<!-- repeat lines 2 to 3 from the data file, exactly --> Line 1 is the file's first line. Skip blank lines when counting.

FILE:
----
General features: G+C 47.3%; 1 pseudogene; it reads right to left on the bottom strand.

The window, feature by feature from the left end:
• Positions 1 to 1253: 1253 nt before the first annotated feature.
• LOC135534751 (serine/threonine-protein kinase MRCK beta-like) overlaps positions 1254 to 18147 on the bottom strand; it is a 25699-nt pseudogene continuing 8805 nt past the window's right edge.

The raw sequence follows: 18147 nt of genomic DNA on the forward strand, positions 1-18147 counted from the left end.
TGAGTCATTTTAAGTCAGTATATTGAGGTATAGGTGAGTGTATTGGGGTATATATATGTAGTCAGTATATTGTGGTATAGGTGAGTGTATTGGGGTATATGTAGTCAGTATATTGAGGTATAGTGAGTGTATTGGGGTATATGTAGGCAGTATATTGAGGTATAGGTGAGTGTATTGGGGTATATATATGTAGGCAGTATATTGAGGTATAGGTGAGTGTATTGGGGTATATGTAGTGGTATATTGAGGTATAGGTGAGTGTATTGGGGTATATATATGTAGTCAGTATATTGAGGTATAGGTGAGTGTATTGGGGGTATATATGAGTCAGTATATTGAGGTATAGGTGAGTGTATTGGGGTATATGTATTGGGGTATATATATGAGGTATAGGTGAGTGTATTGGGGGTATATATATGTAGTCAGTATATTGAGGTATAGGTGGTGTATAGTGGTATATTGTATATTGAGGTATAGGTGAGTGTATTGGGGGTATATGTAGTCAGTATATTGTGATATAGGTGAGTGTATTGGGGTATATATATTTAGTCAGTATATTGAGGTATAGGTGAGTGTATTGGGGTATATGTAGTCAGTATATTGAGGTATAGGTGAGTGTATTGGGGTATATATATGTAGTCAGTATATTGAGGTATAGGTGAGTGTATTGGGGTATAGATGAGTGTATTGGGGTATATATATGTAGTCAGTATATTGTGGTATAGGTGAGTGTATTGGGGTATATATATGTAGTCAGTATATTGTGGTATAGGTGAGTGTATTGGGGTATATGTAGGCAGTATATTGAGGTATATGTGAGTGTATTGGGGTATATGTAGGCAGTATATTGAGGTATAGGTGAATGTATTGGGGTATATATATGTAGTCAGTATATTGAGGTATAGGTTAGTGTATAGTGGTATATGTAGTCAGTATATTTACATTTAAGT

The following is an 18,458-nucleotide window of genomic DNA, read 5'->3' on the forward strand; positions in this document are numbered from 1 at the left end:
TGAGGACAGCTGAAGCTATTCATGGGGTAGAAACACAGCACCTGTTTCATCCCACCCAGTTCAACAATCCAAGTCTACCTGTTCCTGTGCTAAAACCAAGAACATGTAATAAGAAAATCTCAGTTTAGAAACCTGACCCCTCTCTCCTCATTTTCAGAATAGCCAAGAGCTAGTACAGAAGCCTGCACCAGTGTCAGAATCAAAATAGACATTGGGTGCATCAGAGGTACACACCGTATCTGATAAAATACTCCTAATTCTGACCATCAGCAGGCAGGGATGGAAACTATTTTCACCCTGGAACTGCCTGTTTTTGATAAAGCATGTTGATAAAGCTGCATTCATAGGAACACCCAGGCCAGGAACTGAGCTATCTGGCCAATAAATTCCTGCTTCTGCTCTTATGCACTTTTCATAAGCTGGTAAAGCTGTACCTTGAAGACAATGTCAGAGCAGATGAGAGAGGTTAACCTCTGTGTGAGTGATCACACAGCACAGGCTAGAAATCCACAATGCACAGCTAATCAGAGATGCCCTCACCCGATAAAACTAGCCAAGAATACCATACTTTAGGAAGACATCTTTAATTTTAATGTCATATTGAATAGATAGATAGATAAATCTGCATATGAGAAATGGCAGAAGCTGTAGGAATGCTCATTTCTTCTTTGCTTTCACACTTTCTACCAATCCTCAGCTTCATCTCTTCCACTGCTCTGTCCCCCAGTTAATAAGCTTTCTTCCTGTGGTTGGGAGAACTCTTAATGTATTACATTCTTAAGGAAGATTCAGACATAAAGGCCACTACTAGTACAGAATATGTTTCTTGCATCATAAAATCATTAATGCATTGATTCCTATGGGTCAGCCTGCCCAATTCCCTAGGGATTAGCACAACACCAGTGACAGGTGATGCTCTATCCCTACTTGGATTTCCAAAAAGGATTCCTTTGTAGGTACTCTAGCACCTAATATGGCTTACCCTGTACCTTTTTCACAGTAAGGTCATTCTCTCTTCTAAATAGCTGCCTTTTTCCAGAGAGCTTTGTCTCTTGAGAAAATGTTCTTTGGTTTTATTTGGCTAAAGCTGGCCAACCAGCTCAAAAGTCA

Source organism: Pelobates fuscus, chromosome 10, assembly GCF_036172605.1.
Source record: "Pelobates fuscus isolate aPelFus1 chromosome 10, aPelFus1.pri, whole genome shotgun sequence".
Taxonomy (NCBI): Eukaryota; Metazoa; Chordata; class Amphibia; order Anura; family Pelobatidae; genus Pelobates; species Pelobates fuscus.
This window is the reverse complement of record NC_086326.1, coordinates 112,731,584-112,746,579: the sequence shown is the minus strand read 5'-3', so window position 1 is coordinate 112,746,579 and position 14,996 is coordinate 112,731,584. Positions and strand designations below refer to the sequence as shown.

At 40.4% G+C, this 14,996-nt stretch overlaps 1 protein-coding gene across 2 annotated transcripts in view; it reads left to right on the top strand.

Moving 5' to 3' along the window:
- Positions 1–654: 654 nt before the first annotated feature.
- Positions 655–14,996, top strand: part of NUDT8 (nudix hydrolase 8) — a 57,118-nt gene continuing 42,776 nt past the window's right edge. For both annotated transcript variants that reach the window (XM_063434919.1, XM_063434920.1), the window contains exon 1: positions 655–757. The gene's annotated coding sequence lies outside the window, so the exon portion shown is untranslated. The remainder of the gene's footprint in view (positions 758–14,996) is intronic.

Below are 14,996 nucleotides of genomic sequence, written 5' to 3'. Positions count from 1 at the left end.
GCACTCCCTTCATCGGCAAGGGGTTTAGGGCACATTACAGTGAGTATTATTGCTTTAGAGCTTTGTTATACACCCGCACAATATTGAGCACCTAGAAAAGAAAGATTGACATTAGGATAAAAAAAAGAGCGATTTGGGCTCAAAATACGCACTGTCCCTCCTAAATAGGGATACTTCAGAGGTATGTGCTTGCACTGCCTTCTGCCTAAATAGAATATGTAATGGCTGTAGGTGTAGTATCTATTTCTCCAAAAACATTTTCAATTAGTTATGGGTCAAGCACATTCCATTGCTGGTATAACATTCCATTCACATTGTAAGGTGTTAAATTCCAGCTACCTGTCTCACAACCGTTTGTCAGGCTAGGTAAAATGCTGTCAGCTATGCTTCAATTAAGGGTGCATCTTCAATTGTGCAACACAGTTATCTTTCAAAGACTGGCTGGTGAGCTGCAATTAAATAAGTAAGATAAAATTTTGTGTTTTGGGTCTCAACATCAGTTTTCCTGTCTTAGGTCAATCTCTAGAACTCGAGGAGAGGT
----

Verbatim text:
The window, feature by feature from the left end:
• Positions 1 to 1253: 1253 nt before the first annotated feature.